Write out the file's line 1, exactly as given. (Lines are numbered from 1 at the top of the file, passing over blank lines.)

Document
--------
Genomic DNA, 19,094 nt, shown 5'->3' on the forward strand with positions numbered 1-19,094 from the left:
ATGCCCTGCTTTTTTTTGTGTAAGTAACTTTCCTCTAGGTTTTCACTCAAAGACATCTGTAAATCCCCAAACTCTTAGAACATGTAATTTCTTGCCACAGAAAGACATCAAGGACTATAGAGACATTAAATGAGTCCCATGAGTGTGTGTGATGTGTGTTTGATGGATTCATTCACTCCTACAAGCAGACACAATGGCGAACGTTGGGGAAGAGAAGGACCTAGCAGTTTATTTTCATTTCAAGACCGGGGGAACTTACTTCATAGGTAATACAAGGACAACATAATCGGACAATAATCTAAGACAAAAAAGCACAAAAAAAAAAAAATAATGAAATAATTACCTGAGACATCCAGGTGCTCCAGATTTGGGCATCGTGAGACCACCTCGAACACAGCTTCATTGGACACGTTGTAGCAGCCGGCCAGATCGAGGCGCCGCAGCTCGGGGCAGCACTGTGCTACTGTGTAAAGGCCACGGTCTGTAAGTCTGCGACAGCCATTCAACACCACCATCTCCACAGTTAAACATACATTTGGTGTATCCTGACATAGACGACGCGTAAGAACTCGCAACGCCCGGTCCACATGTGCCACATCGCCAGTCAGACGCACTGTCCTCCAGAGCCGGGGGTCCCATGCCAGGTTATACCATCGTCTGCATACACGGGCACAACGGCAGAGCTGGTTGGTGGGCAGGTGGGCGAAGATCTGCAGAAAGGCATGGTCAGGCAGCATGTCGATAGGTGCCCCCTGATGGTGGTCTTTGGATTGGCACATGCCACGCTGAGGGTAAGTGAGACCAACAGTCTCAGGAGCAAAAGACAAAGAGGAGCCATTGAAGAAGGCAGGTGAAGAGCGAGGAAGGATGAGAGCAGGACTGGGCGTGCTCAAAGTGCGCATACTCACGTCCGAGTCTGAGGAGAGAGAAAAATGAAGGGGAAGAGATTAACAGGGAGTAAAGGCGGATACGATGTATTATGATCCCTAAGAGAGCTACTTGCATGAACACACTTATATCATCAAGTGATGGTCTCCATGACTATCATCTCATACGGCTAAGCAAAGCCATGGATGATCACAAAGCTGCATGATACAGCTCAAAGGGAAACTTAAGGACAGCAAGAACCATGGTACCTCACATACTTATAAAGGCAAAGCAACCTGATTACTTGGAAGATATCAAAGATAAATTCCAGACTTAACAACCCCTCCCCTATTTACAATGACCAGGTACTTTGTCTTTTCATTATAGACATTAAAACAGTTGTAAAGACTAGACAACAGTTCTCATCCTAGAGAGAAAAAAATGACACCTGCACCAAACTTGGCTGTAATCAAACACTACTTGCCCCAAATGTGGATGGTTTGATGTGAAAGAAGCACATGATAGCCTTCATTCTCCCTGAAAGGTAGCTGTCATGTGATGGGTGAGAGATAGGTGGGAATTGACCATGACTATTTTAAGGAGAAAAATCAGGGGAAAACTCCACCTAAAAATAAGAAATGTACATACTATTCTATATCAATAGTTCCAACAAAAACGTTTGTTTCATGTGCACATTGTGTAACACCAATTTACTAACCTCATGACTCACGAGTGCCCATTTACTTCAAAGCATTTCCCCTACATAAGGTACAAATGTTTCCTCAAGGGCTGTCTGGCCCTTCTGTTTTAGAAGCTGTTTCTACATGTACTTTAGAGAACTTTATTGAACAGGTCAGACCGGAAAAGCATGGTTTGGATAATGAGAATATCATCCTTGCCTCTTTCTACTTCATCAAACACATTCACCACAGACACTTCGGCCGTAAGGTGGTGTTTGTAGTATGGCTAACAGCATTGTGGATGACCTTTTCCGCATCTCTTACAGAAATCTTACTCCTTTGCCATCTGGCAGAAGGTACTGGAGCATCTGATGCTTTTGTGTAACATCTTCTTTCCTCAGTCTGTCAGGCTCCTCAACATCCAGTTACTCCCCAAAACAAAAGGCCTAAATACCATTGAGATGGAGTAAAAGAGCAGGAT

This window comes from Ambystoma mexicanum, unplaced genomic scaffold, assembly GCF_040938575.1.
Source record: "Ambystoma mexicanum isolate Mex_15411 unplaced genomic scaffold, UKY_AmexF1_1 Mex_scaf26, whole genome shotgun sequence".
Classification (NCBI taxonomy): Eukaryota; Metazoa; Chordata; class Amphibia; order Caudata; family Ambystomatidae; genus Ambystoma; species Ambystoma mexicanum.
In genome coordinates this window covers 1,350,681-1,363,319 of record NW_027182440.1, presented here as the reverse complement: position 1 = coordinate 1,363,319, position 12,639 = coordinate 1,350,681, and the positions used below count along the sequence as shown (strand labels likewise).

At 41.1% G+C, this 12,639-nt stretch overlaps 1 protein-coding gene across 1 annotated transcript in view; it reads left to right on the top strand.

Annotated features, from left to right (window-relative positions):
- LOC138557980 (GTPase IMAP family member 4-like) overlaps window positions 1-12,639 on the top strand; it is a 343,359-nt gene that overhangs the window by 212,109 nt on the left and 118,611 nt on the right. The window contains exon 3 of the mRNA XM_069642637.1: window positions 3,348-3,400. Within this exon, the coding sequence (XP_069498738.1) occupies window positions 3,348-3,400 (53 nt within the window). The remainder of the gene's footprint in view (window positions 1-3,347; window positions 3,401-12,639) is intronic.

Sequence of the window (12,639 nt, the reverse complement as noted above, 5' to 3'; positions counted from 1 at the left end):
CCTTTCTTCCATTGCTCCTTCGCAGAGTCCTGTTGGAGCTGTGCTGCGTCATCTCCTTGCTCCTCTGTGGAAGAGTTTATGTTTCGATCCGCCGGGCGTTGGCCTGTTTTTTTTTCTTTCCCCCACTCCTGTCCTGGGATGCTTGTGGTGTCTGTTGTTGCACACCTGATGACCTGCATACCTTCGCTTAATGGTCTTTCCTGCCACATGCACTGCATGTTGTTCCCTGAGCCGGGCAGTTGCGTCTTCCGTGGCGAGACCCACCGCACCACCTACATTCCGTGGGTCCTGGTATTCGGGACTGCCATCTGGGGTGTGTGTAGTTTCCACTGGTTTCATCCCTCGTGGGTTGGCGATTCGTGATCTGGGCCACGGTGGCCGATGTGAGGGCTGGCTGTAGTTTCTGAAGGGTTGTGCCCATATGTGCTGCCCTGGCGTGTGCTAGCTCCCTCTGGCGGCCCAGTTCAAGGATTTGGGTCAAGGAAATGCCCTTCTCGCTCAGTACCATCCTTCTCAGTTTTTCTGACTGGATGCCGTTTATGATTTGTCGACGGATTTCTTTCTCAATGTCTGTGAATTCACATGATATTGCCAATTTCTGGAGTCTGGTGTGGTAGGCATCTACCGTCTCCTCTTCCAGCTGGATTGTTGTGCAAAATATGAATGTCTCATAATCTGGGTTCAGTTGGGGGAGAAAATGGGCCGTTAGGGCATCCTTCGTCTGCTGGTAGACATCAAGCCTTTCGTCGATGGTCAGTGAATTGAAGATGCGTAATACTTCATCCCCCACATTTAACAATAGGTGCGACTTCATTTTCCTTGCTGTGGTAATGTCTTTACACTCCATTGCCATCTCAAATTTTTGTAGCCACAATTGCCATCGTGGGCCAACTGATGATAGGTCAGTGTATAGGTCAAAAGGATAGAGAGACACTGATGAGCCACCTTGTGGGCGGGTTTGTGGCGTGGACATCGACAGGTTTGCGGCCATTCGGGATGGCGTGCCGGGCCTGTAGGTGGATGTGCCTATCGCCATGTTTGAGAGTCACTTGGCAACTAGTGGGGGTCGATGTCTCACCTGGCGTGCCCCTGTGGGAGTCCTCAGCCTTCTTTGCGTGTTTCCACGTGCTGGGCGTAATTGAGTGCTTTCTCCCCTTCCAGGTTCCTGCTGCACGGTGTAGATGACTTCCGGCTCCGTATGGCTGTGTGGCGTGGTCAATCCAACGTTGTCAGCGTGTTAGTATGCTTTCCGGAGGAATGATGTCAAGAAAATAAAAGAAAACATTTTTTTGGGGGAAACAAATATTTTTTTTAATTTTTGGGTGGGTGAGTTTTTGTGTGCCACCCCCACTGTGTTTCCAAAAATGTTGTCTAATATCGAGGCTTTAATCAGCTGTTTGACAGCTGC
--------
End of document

Genomic DNA, 19,094 nt, shown 5'->3' on the forward strand with positions numbered 1-19,094 from the left: